Model Number :  F8U-3
Model Name :  Crusader III
Model Type:  Fighter, Interceptor







Although its appearance is similar to previous F8Us,the XF8U-3 was an entirely new aircraft larger in size and with a bigger powerplant than F8U-1 & -2 aircraft.

The first flight of the XF8U-3 was made at Edwards Air Force Base on June 2, 1958, with test pilot John Konrad at the controls. The flight lasted 48 minutes and during which the aircraft attained a speed of 350 knots at 20,000 feet. During subsequent flights, the XF8U-3 achieved a speed of Mach 2.39 (approximately 1,601 mph) and was still accelerating at 0.1 Mach every 17 seconds. This was extraordinary even when compared to the performance of today’s aircraft.  

The reason for not flying faster was the heat limitations on the plexiglas windshield, which was approaching an external temperature of 325 degrees F.  A design for a laminated glass windshield was under way during the flight test program. This would have allowed the aircraft to achieve its maximum speed potential.  It was the opinion of all the test pilots, from the technical data available, that the aircraft could attain a speed close to Mach 2.9 at 35,000 feet (1,950 mph)and there is little doubt that this speed could have been attained. This would have easily made the F8U-3 the fastest jet-propelled fighter– interceptor in the world. This performance, however, could not be maintained for extended periods due to heat soak considerations and the effect of high temperature on the aircraft structure.         

Another area of outstanding performance was acceleration., The F8U-3, powered by the Pratt & Whitney J75-P-6 afterburning engine was the fastest accelerating fighter in the world in acceleration from subsonic to supersonic speeds.  From a speed of Mach .98 at 35,000 feet to Mach 2.2, it would take only 3 minutes and 54 seconds compared to a time of 9 minutes for a more conventional fighter of that era. The maximum altitude capability for this aircraft, was also impressive. From a sustained flight altitude of 65,000 feet the aircraft could zoom to an altitude approaching 90,000 feet. One can only imagine what performance the F8U-3 would have achieved with the addition of a rocket engine proposed by the U.S. Navy. However, this configuration never reached the flight test stage due to the cancellation of the rocket project before the installation of hardware.      

Three XF8U-3’s were flown during the flight test period, which only lasted a short seven months. During this time, approximately 150 hours was logged on the No. 1 airplane and approximately 50 hours on No. 2. Flight time for No. 3 is unknown. In early December 1958, all XF8U-3 funding was cancelled and the program was terminated. This was a severe disappointment to Chance Vought even though it was not totally unexpected since the Navy requirements had changed significantly during the period of the XF8U-3 development. The Vought airplane had been designed to meet the original Navy requirements for a single-place, fighter–interceptor, while the competing McDonnell F4H-1 Phantom was a two-place, twin-engine, fighter–bomber. The climate had changed; the Navy now had the aircraft that satisfied their latest philosophy, and the F4H-1 became the Navy’s choice.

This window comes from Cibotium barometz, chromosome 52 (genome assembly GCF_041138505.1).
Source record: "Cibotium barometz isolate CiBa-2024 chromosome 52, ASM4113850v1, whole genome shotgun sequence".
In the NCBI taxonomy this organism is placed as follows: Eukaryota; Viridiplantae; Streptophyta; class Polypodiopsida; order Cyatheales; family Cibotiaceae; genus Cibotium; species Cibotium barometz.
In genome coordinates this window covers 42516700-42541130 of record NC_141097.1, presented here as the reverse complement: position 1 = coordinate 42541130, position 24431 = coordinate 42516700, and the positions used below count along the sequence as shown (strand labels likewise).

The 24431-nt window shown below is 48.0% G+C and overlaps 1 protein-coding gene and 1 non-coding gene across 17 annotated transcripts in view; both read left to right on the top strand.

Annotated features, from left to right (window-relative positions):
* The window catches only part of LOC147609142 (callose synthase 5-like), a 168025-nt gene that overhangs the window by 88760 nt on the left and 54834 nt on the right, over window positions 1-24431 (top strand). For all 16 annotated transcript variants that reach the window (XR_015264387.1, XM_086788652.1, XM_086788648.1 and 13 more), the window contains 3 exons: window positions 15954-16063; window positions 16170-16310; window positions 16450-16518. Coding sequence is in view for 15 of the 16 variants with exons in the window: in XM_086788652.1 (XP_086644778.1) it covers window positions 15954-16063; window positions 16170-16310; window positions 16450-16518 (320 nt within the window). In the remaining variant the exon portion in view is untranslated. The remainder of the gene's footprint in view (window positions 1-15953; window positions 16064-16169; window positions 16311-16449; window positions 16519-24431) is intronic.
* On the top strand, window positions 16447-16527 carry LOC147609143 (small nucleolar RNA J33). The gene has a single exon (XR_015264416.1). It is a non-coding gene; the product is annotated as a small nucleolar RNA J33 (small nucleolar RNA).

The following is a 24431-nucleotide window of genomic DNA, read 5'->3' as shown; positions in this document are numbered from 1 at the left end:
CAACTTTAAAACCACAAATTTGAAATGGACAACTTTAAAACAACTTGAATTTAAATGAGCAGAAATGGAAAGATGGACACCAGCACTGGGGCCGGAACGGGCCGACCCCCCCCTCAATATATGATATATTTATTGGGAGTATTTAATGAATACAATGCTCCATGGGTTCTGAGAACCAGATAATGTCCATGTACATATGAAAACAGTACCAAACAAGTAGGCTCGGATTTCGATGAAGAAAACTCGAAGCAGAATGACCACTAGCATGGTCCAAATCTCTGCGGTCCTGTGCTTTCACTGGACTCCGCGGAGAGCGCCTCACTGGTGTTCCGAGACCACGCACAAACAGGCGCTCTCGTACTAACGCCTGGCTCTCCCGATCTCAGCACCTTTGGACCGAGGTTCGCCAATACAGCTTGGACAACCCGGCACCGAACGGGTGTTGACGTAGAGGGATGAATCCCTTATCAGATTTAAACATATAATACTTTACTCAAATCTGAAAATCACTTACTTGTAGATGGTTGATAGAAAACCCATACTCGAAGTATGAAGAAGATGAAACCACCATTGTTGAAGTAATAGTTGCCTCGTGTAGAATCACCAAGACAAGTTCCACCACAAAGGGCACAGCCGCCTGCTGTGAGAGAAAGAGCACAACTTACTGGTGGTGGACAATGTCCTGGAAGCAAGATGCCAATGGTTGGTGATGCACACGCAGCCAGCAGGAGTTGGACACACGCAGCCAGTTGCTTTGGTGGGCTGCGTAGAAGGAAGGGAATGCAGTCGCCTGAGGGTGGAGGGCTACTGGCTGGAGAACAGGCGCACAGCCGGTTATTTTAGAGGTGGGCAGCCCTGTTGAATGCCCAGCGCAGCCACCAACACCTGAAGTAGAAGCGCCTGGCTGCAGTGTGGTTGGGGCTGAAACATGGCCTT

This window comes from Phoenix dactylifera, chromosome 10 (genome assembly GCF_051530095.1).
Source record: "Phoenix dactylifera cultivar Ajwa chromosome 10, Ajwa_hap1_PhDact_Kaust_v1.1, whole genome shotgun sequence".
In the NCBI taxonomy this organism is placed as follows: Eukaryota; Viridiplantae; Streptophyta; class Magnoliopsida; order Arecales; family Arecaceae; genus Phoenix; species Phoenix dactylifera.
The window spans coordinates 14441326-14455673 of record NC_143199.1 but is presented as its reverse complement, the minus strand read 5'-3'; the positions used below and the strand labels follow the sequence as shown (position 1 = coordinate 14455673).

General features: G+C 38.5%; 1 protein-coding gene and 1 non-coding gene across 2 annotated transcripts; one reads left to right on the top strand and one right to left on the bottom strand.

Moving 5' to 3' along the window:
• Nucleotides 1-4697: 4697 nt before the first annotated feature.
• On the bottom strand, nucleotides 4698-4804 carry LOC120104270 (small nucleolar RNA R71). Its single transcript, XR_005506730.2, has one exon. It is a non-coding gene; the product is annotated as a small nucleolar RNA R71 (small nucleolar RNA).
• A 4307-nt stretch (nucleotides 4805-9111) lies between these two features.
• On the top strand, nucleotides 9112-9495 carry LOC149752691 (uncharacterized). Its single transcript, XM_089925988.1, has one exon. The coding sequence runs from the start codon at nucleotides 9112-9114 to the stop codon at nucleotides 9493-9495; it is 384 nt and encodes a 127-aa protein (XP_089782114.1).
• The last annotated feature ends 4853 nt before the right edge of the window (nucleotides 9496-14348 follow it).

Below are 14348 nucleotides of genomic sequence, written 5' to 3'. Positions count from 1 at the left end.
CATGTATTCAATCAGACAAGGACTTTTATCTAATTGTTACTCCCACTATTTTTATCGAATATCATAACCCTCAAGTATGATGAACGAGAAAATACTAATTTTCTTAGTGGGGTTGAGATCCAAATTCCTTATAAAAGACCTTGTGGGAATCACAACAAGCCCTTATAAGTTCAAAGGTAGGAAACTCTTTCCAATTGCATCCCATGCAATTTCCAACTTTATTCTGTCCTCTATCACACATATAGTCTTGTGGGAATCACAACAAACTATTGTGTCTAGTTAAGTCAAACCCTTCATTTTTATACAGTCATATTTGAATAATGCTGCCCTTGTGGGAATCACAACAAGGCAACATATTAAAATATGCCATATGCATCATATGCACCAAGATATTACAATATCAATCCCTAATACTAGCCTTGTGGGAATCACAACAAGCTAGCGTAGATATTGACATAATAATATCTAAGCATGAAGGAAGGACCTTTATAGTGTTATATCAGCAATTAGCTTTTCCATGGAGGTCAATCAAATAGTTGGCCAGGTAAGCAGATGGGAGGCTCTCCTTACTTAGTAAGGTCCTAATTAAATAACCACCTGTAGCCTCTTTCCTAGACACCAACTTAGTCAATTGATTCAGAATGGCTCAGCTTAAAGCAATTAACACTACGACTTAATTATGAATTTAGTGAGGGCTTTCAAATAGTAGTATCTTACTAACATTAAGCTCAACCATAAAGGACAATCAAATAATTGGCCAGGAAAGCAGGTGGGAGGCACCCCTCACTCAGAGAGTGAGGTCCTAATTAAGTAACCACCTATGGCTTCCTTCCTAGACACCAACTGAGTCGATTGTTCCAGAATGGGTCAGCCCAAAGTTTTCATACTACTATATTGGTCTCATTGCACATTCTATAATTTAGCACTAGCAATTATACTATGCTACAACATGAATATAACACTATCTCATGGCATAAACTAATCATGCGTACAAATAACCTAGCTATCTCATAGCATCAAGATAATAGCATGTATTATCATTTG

Following the cancellation of the program, the three flight test aircraft had a future life with the National Aeronautics and Space Administration (NASA). They, along with a variety of other aircraft of various sizes, were acquired for research into the sonic-boom phenomenon. The No.1 airplane began its test life at NASA Langley, Virginia on May 26, 1959 and logged an additional 156.6 hours flight time. During this time, the aircraft flew at speeds up to Mach 2.2 at altitudes of 60,000 feet. The No. 2 aircraft also participated in these tests, while The No. 3 aircraft was used in autopilot and flight systems work at NASA Ames and Edwards AFB.


XF8U-1 Innovative Systems
XF8U-1 In The Cockpit
A New Aircraft and a New Coporation
F8U-1 and F8U-1E production Aircraft Changes
Life Extension
Loss of F8U-3 and a New Challenge
Last flight of the F8 (1999)